Bob Dylan's Modern Renaissance
by Rob Harvilla | September 12, 2012
Bob Dylan's reputation was in a sorry state for much of the '80s and '90s -- even Rolling Stone offered little more than tepid praise for, say, 1986's reviled Knocked Out Loaded. ("Less bad than pointless"!) But that all changed with the release of 1997's Time Out of Mind, a startling, gentle, almost disconcertingly beautiful meditation on love and/or aging and/or death. The general theme, as seized upon by deified American icons from Johnny Cash to Warren Zevon to Glen Campbell in their own twilight years, is I won't be around forever: The prettiest song's chorus is "It's not dark yet/ But it's getting there."
But happily it was a beginning, not an end -- Dylan has been on a monster run since, continuing with 2001's perhaps even more rapturously received Love and Theft (voted, like its predecessor, the top album of that year in the Village Voice's comprehensive Pazz & Jop critics' poll) and stretching on to encompass 2006's feisty Modern Times (which won P&J as well), 2009's accordion-laden Together Through Life and now, this week's Tempest. (Plus the usual flow of bootlegs and rarities and such, and since we're still a bit off-season, we'll also ignore his gleefully deranged 2009 oddity Christmas in the Heart, though that remains the funniest Bob Dylan album title imaginable.)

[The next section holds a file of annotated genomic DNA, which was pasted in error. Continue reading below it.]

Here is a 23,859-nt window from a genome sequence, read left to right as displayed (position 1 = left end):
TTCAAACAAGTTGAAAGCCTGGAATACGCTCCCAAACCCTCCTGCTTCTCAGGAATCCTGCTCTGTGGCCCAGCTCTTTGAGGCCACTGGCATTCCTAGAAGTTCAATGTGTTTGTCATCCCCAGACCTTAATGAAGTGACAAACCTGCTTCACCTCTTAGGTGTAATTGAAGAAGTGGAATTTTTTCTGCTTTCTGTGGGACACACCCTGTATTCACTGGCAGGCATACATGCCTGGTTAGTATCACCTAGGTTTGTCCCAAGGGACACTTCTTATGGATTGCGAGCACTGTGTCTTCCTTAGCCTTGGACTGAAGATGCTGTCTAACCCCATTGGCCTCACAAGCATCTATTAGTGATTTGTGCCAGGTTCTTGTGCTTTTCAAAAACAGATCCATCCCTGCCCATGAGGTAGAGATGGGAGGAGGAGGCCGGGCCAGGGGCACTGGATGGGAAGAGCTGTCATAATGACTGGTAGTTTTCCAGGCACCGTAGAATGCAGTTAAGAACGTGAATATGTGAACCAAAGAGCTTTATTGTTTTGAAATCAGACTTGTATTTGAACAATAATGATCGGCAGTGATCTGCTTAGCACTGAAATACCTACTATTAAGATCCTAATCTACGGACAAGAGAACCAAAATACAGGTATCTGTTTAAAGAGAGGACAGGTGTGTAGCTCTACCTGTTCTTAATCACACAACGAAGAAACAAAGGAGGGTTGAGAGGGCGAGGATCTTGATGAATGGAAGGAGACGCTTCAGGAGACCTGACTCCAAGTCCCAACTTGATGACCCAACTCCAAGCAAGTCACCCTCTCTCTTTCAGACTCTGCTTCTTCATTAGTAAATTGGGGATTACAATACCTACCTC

What's great about these albums is that Dylan never sounds like he's dying -- he sounds electrifyingly alive. Tempest is a hoot, sweet and snarling ("I pay in blood/ But not my own"), climaxing with a 14-minute ode to the Titanic (complete with Leo cameo) and a shorter but just as pointed tribute to John Lennon. It's a remarkably ribald album: "I'm gonna have to take my head and bury it between your breasts," is a thing Bob Dylan sings. The playlist above spans this modern renaissance -- I must admit that Time Out of Mind and its fluttery gauziness remains my favorite, but there's surprise and elation and bracing vivacity aplenty here. As the man says, "You think I'm over the hill/ You think I'm past my prime/ Let me see what you got/ We could have a whompin' good time." Yes, whompin'. Have fun.